August 2016
Volume 16, Issue 12
Open Access
Vision Sciences Society Annual Meeting Abstract  |   September 2016
Do these lines look continuous?
Author Affiliations
  • William Harrison
    Department of Psychology, University of Cambridge
  • Katherine Storrs
    Medical Research Council, Cognition and Brain Sciences Unit
Journal of Vision September 2016, Vol.16, 307. doi:10.1167/16.12.307
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      William Harrison, Katherine Storrs; Do these lines look continuous?. Journal of Vision 2016;16(12):307. doi: 10.1167/16.12.307.

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      © ARVO (1962-2015); The Authors (2016-present)

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Abstract

Spatially discontiguous sections of a partially occluded visual object are often easily identified as sharing a common source. For example, when two collinear lines abut opposite sides of a circle, we perceive a single line beneath a disc-shaped occluder. In the present study we investigated mechanisms involved in such amodal completion. Without an occluding surface, it is well established that observers are less sensitive to misalignments in oblique line segments than vertical line segments. We asked whether observers' vernier acuity for vertical and oblique lines predicts sensitivity to misalignments when the same lines are separated by an apparently occluding disc. We expected worse sensitivity when an occluder was present, due to additional visual noise in the positional mechanisms used to judge alignment, and that this noise might exacerbate the vernier oblique effect. Using a novel 2IFC method of constant stimuli that deconfounds sensitivity from biases such as the Poggendorff illusion, we compared observers' objective vernier acuity thresholds with and without an occluder. We found a large oblique effect, but, contrary to our predictions, no evidence that occluders affected observers' objective thresholds. We next measured observers' subjective thresholds when judging the apparent continuity of line segments under the same conditions and stimulus parameters. We reasoned that if observers' subjective judgments are informed by the same mechanisms used to detect misalignments, occluders should not influence appearance. However, observers reported that lines appeared continuous over a wider range of misalignments with an occluder than without, but only for oblique lines. This dissociation between objective and subjective thresholds suggests that the appearance of an occluded object involves mechanisms other than those used to detect the positions of the object parts.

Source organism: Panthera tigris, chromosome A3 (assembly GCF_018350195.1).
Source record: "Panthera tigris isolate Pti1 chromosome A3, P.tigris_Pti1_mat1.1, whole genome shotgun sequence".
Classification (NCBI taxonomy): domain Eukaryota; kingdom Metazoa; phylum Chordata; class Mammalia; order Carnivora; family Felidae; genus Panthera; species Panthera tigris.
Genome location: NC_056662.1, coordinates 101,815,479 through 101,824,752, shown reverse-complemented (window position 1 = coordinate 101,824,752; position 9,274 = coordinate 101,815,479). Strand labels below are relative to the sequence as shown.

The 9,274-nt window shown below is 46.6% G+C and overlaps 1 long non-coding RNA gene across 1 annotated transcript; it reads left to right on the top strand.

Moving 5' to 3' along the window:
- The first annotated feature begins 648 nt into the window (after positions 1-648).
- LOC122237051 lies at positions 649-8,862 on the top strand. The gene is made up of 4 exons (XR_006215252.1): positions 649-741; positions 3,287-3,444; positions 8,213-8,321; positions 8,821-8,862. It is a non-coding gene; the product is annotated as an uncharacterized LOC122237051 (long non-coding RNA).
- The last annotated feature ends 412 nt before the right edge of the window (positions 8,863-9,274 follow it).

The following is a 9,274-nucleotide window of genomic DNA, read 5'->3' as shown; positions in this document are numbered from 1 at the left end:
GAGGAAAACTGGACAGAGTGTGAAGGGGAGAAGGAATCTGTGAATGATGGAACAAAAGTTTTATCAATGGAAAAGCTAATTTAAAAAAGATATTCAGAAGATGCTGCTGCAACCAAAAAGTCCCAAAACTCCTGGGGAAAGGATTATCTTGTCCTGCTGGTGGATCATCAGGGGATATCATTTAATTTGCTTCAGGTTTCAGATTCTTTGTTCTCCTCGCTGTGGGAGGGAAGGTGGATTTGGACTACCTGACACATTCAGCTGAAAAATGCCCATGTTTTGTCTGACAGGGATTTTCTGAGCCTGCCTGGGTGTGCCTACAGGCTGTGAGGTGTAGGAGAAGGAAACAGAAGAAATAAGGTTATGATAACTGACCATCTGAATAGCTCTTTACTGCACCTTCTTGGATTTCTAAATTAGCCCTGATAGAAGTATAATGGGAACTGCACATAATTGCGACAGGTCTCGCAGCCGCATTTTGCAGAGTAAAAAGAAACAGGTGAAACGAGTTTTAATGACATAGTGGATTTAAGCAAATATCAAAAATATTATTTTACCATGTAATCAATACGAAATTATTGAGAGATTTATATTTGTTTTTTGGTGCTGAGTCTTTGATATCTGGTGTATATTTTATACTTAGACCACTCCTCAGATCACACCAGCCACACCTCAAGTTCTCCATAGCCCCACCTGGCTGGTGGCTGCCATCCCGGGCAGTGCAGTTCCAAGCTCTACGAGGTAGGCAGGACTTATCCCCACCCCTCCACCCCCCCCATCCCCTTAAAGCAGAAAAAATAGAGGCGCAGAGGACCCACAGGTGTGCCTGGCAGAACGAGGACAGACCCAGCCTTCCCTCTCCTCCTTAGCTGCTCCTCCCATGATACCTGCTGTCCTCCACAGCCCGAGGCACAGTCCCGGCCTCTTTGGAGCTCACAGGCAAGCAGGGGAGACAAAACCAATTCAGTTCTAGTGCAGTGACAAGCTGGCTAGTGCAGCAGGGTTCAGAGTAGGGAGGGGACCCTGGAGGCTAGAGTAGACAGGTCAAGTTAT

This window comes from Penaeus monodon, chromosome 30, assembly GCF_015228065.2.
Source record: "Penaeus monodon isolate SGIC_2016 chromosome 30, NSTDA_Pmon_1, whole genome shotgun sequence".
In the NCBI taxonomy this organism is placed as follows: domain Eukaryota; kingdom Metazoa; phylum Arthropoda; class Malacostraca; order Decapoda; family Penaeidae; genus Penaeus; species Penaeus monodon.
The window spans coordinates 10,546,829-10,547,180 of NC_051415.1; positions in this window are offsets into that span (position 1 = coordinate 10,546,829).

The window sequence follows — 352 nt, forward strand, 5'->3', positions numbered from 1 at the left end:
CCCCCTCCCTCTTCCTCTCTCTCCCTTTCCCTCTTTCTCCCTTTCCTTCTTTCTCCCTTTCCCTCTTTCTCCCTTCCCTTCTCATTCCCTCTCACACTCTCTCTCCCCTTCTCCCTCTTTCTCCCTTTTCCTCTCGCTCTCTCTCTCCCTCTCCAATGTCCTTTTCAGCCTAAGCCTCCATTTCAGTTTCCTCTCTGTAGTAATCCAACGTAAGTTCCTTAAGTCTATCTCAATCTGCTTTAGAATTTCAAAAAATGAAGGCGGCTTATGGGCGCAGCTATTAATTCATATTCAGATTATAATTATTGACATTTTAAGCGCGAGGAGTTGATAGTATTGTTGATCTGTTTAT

Meeting abstract presented at VSS 2016

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